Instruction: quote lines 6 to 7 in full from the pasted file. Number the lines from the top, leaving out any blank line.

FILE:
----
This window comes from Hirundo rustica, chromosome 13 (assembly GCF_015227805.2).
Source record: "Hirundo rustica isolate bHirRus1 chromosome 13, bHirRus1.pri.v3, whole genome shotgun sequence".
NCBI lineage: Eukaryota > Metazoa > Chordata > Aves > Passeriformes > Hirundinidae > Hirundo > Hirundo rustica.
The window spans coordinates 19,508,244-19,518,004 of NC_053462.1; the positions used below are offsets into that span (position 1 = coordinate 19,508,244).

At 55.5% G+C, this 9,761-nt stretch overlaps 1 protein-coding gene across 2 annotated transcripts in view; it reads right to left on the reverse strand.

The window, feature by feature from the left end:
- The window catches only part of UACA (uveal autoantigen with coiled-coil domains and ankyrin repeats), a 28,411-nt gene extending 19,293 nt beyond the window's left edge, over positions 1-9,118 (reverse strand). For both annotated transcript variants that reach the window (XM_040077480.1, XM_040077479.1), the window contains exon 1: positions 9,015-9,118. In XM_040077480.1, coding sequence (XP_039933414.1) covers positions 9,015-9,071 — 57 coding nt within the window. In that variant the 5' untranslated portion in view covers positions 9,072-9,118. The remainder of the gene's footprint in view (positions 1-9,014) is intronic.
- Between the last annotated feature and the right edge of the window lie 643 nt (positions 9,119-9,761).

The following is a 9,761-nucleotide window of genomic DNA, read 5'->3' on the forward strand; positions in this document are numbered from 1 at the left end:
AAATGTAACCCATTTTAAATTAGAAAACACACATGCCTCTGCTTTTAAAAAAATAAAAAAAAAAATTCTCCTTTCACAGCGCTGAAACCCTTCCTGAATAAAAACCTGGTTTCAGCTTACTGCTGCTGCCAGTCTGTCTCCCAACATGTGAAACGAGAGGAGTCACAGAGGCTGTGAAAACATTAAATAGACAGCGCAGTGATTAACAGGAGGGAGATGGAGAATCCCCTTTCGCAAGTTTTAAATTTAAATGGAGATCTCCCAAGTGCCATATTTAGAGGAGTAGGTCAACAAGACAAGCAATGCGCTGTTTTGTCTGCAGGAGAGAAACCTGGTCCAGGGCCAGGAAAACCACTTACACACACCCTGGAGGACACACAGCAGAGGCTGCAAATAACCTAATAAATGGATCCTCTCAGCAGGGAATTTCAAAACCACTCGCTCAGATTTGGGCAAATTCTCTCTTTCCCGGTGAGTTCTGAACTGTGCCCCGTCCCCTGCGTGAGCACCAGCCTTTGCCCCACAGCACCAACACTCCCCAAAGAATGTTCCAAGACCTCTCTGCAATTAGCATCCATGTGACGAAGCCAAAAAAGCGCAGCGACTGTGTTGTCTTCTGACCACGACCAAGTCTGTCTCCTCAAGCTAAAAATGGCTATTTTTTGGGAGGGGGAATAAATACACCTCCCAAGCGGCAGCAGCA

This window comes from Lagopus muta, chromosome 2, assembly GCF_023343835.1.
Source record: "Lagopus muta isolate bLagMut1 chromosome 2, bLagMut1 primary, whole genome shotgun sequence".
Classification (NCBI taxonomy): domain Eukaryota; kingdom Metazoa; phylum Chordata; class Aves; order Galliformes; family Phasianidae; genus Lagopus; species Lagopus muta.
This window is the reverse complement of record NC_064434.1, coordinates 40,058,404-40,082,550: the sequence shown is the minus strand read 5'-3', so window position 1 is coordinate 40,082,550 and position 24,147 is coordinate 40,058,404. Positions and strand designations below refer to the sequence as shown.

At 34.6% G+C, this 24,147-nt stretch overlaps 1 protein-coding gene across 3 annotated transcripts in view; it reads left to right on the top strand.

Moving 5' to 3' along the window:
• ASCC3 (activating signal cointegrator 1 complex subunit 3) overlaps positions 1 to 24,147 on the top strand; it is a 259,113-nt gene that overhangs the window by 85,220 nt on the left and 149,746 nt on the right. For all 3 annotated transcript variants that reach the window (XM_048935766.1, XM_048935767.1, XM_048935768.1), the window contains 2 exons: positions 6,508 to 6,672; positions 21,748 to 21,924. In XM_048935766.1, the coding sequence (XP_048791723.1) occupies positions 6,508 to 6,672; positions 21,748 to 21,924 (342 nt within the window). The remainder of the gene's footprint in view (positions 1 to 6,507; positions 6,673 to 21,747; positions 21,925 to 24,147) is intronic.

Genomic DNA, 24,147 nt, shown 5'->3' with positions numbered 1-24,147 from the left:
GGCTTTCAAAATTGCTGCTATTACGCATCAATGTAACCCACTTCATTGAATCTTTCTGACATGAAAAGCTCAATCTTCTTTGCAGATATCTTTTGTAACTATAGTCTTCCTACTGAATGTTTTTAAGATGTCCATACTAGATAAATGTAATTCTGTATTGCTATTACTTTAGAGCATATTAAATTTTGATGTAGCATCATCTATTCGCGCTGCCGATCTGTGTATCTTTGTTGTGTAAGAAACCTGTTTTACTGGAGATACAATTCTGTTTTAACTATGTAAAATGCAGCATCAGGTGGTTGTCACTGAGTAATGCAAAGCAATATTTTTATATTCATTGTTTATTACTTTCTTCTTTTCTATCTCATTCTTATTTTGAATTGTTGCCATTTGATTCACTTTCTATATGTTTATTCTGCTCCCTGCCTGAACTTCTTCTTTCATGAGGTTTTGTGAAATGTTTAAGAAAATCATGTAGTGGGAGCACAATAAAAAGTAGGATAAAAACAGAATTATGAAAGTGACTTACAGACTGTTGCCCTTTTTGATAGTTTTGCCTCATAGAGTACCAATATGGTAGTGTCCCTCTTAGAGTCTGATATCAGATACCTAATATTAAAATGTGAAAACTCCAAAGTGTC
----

The window, feature by feature from the left end:
- The window catches only part of UACA (uveal autoantigen with coiled-coil domains and ankyrin repeats), a 28,411-nt gene extending 19,293 nt beyond the window's left edge, over positions 1-9,118 (reverse strand). For both annotated transcript variants that reach the window (XM_040077480.1, XM_040077479.1), the window contains exon 1: positions 9,015-9,118. In XM_040077480.1, coding sequence (XP_039933414.1) covers positions 9,015-9,071 — 57 coding nt within the window. In that variant the 5' untranslated portion in view covers positions 9,072-9,118. The remainder of the gene's footprint in view (positions 1-9,014) is intronic.